Loss-making rural rail lines in the Midlands must remain open, MPs warned yesterday.
An inquiry by the Commons Transport Committee said it would be "unreasonable" to close the threatened routes.
The MPs, including Paul Marsden (Lib Dem Shrewsbury) and George Stevenson (Lab Stoke South), launched an investigation after Transport Secretary Alistair Darling warned routes in Staffordshire and Warwickshire could shut down.
Mr Darling called on councils, train operators and local residents work together to keep them open.
But the MPs warned: " Closure of rural lines would be short-sighted."
It followed a detailed inquiry in which the MPs quizzed Transport Ministers and rail managers, and travelled to Shrewsbury in Staffordshire to hear the views of residents at a public meeting.
Last year 56 rural lines were designated "community railways", including Stourbridge Junction to Stourbridge Town in West Midlands, Stoke on Trent to North Staffordshire in Staffordshire, and Coventry to Nuneaton in Warwickshire.
The designation allows rail operators to reduce costs by ignoring some regulations. But it also means the lines could close unless their losses are reduced.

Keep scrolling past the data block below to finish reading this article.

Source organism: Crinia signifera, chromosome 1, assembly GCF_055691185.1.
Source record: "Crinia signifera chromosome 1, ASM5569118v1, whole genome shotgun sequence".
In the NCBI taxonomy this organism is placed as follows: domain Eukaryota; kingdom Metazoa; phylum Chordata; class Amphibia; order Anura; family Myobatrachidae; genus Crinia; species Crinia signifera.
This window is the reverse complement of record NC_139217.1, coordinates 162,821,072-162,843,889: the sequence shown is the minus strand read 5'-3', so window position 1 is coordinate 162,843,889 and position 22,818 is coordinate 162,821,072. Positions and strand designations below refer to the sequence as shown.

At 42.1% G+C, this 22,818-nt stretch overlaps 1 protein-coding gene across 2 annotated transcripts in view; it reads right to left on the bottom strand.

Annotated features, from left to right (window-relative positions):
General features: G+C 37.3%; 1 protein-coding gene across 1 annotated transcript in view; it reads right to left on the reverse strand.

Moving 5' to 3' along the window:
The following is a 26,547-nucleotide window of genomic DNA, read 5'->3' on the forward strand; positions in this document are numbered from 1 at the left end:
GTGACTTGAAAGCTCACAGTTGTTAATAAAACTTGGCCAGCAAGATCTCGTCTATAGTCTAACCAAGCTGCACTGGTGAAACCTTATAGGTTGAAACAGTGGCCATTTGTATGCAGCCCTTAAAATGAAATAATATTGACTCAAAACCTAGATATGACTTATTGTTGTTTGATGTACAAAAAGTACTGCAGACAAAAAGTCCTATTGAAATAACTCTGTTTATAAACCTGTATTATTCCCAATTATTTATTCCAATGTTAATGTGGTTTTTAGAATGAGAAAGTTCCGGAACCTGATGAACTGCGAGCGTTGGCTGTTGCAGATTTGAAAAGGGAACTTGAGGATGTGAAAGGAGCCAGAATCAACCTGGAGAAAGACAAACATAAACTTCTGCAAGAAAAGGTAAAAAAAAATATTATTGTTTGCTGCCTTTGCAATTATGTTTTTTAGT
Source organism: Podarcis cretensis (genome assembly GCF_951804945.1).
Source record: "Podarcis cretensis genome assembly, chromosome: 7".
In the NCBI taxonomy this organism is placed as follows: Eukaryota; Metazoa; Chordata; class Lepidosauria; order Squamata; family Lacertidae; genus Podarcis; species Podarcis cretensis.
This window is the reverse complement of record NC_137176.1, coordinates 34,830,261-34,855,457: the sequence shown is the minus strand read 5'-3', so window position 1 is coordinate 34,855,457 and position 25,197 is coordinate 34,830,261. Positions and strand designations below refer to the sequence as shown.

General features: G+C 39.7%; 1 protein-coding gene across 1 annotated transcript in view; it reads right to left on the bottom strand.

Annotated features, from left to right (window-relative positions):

The MPs said: "Closing local railway lines will inconvenience the travelling public, reduce patronage on mainlines and increase pollution as travellers turn to the car.
"It can only be justified if it is clear that it will make significant savings."
They also warned that passengers were shunning trains because the service was poor.
"A recurring theme in the comments at the public meeting in Shrewsbury was poor standards on the local railway.
"People complained about poor connections, dirty trains, filthy lavatories, the absence of travel information on stations and a lack of integration with other public transport."
Government regulation prevented travel firms from selling integrated bus and rail tickets, allowing passengers to buy just one ticket for a journey which involved both buses and trains, the MPs said.
"There are clearly significant barriers to increasing the use of rural railways. Despite this, we were left in no doubt that rural communities value their railway."
They backed the community rail scheme as a way of improving rural services but warned: "They cannot be expected to save rural railways without financial backing."
MP Gwyneth Dunwoody, the committee's chairman, said: "Existing community rail partnerships have shown that they can achieve passenger growth through promotion and local involvement."
The Treasury provided the railways with a £2.6 billion subsidy in 2002/03 - an average of £2.60 for each of the one billion rail journeys made.
However, the rural lines under threat are currently claiming up to three times as the average subsidy.